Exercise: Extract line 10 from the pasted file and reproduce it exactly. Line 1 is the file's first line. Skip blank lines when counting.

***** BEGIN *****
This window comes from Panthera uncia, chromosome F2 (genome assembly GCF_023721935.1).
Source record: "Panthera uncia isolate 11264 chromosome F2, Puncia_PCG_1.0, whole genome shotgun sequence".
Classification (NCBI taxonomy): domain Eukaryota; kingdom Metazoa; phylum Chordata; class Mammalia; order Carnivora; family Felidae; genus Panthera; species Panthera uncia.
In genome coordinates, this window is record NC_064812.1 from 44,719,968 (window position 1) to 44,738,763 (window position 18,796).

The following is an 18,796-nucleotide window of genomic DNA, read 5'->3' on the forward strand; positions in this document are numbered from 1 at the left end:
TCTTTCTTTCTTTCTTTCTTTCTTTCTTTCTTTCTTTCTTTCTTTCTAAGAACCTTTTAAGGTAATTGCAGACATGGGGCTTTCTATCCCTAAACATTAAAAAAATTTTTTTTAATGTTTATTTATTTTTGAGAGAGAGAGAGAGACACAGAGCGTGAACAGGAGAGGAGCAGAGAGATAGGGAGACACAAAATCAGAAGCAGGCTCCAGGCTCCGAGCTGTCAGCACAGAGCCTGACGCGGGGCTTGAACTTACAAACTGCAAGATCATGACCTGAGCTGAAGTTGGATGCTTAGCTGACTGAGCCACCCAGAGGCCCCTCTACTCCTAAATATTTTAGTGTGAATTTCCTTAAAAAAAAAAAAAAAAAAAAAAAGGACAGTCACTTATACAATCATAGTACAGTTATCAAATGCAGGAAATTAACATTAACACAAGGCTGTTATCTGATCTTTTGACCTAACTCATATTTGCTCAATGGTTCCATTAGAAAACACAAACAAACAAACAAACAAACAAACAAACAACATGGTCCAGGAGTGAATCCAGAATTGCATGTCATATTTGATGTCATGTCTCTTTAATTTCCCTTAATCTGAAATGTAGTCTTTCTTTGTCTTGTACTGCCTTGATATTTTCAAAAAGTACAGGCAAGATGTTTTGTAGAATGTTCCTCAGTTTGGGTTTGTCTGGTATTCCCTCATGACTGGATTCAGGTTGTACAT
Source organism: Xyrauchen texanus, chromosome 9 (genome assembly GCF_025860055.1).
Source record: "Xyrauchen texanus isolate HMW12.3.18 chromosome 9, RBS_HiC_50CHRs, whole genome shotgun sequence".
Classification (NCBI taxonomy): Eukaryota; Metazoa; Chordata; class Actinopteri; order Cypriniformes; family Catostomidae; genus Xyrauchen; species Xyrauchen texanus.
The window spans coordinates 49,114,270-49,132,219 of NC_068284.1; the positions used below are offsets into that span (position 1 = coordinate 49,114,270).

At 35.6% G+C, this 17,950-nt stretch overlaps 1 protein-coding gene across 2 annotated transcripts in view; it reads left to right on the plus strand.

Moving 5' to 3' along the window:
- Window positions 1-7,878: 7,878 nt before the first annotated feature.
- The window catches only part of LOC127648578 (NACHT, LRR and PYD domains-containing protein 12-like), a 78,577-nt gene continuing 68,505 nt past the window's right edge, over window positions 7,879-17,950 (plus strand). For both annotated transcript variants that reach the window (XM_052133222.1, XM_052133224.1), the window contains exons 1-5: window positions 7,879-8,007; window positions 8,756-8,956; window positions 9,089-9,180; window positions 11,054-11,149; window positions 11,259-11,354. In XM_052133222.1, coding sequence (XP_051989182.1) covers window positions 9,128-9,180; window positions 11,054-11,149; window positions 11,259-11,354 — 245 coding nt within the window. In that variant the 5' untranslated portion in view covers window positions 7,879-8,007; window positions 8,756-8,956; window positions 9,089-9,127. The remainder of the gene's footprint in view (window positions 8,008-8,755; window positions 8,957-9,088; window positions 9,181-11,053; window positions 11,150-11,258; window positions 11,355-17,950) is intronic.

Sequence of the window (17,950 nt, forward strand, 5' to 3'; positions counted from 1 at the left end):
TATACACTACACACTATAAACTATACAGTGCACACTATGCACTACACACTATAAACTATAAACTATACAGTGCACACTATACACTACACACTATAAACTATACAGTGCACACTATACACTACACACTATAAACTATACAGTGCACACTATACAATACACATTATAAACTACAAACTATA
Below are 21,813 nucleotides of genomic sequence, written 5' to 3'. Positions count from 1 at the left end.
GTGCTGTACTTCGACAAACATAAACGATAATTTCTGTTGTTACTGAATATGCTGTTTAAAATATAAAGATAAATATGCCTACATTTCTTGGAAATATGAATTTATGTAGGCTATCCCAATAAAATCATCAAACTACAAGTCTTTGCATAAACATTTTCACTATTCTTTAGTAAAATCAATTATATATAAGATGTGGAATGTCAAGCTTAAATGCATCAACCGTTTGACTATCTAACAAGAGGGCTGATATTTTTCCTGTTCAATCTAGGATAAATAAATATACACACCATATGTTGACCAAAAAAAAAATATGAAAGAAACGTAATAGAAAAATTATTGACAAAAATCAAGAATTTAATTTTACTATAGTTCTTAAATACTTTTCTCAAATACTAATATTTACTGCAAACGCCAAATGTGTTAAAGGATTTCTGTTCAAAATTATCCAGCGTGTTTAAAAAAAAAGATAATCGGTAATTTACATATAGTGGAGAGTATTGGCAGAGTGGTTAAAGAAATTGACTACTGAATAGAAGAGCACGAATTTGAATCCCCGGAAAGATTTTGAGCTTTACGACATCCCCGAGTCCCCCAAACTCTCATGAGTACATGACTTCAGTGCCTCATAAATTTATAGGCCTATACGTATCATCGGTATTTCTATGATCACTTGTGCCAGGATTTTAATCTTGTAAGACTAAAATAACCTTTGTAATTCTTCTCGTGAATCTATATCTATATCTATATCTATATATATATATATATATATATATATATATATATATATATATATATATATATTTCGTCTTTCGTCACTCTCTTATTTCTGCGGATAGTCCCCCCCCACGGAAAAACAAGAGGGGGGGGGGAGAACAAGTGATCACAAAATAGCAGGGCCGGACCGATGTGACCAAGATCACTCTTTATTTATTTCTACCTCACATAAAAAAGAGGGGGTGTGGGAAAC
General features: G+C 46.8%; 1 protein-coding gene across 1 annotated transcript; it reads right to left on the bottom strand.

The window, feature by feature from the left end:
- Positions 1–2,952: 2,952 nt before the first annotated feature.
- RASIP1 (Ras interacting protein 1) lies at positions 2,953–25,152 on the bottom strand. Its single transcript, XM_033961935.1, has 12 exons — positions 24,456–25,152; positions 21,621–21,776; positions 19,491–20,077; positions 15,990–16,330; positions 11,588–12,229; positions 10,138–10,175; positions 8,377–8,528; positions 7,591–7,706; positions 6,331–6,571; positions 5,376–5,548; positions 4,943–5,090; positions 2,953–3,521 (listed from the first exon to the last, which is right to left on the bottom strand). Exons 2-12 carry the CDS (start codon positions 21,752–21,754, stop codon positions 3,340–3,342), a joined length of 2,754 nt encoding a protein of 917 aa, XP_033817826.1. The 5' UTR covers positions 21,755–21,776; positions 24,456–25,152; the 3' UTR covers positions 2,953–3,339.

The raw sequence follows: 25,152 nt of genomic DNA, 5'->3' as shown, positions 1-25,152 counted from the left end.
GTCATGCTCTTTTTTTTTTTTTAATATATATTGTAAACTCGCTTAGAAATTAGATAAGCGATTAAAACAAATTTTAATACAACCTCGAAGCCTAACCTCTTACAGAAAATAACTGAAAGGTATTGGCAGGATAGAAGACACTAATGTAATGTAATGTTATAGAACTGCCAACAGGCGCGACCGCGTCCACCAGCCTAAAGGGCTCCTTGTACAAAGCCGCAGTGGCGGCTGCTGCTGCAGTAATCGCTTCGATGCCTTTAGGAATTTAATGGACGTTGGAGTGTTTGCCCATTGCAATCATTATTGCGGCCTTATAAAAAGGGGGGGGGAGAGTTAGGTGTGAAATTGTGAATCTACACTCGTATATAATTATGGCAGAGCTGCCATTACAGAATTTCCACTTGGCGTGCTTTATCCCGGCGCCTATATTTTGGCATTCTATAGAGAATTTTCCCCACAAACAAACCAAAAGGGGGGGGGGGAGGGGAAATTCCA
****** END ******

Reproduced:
The window spans coordinates 49,114,270-49,132,219 of NC_068284.1; the positions used below are offsets into that span (position 1 = coordinate 49,114,270).